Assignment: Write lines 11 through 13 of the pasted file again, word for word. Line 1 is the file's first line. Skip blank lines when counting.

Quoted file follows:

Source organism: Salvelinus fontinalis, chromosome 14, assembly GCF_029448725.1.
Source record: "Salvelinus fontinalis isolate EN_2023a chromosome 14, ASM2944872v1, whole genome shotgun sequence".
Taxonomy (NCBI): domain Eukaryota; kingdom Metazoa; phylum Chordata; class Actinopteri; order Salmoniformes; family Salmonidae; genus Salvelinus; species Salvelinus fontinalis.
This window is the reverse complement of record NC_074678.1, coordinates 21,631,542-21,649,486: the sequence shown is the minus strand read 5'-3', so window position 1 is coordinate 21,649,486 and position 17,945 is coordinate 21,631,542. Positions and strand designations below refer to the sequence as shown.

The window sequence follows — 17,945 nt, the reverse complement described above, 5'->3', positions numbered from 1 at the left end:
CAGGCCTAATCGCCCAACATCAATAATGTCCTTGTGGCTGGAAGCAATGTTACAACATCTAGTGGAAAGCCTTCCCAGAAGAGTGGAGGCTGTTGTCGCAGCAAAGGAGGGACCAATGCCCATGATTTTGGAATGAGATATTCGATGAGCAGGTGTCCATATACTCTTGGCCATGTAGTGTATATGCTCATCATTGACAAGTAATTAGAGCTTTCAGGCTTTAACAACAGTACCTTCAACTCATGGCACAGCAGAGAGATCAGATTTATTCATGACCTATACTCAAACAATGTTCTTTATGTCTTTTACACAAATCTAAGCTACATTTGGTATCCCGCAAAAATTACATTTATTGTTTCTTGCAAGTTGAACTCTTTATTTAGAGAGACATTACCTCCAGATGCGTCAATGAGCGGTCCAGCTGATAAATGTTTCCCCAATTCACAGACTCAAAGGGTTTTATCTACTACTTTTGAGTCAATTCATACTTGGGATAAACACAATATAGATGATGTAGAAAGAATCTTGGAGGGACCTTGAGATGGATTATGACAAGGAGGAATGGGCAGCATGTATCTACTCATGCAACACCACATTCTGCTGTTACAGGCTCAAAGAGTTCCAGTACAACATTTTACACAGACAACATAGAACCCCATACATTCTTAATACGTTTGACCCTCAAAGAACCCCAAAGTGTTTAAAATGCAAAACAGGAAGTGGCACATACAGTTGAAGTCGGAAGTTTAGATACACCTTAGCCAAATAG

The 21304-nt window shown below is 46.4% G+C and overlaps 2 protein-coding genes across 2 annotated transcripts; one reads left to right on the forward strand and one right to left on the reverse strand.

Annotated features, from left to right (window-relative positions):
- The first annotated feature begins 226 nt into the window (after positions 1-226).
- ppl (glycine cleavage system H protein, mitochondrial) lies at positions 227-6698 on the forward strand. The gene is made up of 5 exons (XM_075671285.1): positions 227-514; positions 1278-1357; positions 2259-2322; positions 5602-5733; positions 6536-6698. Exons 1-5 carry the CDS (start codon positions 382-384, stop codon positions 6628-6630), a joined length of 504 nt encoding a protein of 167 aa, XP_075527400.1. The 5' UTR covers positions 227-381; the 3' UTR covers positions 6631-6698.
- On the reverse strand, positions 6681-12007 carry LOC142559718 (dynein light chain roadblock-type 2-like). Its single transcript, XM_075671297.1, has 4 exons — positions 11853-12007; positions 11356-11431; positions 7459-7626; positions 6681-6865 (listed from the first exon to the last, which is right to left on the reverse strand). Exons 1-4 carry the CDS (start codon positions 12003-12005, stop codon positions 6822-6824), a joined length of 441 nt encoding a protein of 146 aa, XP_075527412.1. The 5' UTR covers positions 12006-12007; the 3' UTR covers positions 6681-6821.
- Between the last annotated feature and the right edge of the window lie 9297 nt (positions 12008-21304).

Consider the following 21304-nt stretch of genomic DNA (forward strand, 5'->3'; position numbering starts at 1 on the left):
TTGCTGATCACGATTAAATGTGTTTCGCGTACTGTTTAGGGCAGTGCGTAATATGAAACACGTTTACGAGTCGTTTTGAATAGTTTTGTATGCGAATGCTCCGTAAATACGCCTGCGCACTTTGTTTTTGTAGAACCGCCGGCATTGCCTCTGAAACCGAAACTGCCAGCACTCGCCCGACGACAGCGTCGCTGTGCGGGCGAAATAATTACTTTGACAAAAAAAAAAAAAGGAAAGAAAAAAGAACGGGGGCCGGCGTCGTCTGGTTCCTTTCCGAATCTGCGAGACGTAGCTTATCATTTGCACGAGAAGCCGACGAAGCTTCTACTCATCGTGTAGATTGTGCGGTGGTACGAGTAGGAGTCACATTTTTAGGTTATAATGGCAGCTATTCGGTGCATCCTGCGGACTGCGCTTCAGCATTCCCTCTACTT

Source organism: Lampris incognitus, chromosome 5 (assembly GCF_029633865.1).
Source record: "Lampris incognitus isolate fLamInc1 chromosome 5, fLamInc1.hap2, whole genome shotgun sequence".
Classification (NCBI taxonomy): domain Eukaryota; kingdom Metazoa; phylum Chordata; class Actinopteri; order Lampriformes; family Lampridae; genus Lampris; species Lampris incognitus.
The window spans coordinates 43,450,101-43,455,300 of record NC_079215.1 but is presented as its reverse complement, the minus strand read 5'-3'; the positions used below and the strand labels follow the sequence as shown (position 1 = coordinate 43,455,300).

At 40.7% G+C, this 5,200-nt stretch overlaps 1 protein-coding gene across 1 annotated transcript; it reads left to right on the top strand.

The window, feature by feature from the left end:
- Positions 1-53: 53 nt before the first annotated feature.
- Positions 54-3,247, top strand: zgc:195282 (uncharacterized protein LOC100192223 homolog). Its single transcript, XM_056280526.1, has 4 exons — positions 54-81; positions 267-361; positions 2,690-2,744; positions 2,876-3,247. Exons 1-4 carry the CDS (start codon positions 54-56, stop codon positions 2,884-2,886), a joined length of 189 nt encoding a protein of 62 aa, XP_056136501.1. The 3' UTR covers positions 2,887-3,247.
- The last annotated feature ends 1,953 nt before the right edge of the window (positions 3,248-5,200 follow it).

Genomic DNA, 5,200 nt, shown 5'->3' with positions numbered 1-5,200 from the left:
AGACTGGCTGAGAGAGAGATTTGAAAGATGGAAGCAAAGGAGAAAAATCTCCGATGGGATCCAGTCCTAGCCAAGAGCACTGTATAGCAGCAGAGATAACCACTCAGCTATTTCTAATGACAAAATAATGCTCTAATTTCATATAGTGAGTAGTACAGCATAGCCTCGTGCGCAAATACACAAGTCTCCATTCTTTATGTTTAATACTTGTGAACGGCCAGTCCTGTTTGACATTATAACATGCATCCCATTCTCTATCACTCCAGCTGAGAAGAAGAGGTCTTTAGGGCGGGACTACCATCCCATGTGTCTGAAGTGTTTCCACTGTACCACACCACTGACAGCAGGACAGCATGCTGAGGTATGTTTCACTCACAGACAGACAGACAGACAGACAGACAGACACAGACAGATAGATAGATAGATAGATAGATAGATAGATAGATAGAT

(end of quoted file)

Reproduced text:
- On the reverse strand, positions 6681-12007 carry LOC142559718 (dynein light chain roadblock-type 2-like). Its single transcript, XM_075671297.1, has 4 exons — positions 11853-12007; positions 11356-11431; positions 7459-7626; positions 6681-6865 (listed from the first exon to the last, which is right to left on the reverse strand). Exons 1-4 carry the CDS (start codon positions 12003-12005, stop codon positions 6822-6824), a joined length of 441 nt encoding a protein of 146 aa, XP_075527412.1. The 5' UTR covers positions 12006-12007; the 3' UTR covers positions 6681-6821.
- Between the last annotated feature and the right edge of the window lie 9297 nt (positions 12008-21304).

Consider the following 21304-nt stretch of genomic DNA (forward strand, 5'->3'; position numbering starts at 1 on the left):